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Attacks On Press Grow Despite World Economic Growth


(Washington, DC--February 12, 2007) Two researchers for the Committee to Protect Journalists (CPJ) told an RFE/RL audience last week that the organization's latest annual "Attacks on the Press" report documents an increase of such attacks, despite economic growth across the surveyed countries of Asia and Europe.

Nina Ognianova, Europe and Central Asia Program Coordinator for CPJ, described the "culture of impunity" that has taken hold in Russia and many of the other countries of the former Soviet Union (FSU), where journalists are being prosecuted, imprisoned and even killed in "contract-style" murders. Ognianova said this attitude of impunity "is the leading threat to freedom of the press" in Russia, because it has already created a "chilling effect" among journalists trying to report on government corruption and human rights abuses.

An "institutional secrecy" surrounds the 13 murders of journalists that have been documented in Russia since President Vladimir Putin was elected, said Ognianova, whose organization met last year with many family members of the murdered journalists. According to Ognianova, the relatives complained that lawyers "can't get routine information" about the police investigations.

Speaking about the other FSU countries, Ognianova said that Russia, as the dominant political force in the region, has created a "domino effect" regarding the press and media--wherein other former Soviet states follow the lead of Russia in how they deal with journalists and media outlets. One of the examples cited by Ognianova was the case of RFE/RL Turkmen Service correspondent Ogulsapar Muradova, who died in September of "unexplained causes" in prison. Muradova had been convicted a few months earlier in what Ognianova referred to as a "sham trial in Turkmenistan" on charges of being a "traitor to the Motherland." CPJ Asia Program Research Associate Kristin Jones said that "media freedom had failed to keep pace with economic growth." Jones cited China as an example, where "the media is booming," but where 31 journalists are imprisoned by the state on "charges of leaking national security". security." Often "local authorities work with local business to punish local reporters" who may be reporting on violations or corruption, Jones said.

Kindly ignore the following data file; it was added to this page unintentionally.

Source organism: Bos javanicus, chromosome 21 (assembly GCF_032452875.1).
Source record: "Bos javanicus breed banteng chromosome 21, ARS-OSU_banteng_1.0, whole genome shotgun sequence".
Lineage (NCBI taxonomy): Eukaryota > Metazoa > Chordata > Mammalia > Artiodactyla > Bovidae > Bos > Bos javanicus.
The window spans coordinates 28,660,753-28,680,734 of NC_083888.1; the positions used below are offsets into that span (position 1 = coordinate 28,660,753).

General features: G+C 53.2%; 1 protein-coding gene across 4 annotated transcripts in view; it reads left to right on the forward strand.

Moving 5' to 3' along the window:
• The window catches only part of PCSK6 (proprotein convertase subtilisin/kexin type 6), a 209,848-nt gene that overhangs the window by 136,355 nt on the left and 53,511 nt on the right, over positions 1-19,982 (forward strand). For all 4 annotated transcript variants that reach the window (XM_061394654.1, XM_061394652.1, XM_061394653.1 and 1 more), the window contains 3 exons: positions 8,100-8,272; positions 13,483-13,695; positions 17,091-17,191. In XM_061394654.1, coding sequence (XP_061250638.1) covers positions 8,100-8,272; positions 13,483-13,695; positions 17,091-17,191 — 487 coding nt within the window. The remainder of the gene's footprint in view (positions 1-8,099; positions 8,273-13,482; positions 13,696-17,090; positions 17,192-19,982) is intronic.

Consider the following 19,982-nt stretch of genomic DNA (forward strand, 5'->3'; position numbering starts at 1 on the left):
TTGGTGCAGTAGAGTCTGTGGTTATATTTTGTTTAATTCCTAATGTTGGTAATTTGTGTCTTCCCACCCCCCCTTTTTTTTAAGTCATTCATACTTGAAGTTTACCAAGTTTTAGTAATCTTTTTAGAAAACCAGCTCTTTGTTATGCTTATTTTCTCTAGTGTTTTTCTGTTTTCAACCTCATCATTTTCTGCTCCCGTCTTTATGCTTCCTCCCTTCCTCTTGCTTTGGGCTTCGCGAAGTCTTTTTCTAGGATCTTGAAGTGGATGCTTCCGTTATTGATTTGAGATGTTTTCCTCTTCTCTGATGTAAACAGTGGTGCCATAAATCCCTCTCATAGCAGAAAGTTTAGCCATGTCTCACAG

As hosts of the upcoming Olympic Games in 2008, "the Chinese know they have an image problem," Jones said, so they have eased restrictions on foreign journalists as of January 1, 2007. She said there is an effort underway, by a "few bold editors" in Beijing, to try to broaden this policy to the indigenous media as well.

In the rest of Asia, Jones said, "there has been a step back" for the media, with the military junta in Thailand suspending press freedom, more defamation lawsuits filed in Philippine as well as "an upsurge in state-sanctioned attacks," and continued instability in South Asia posing threats to journalists.

Archived audio of this briefing can be heard in RealAudio and Windows Media formats.
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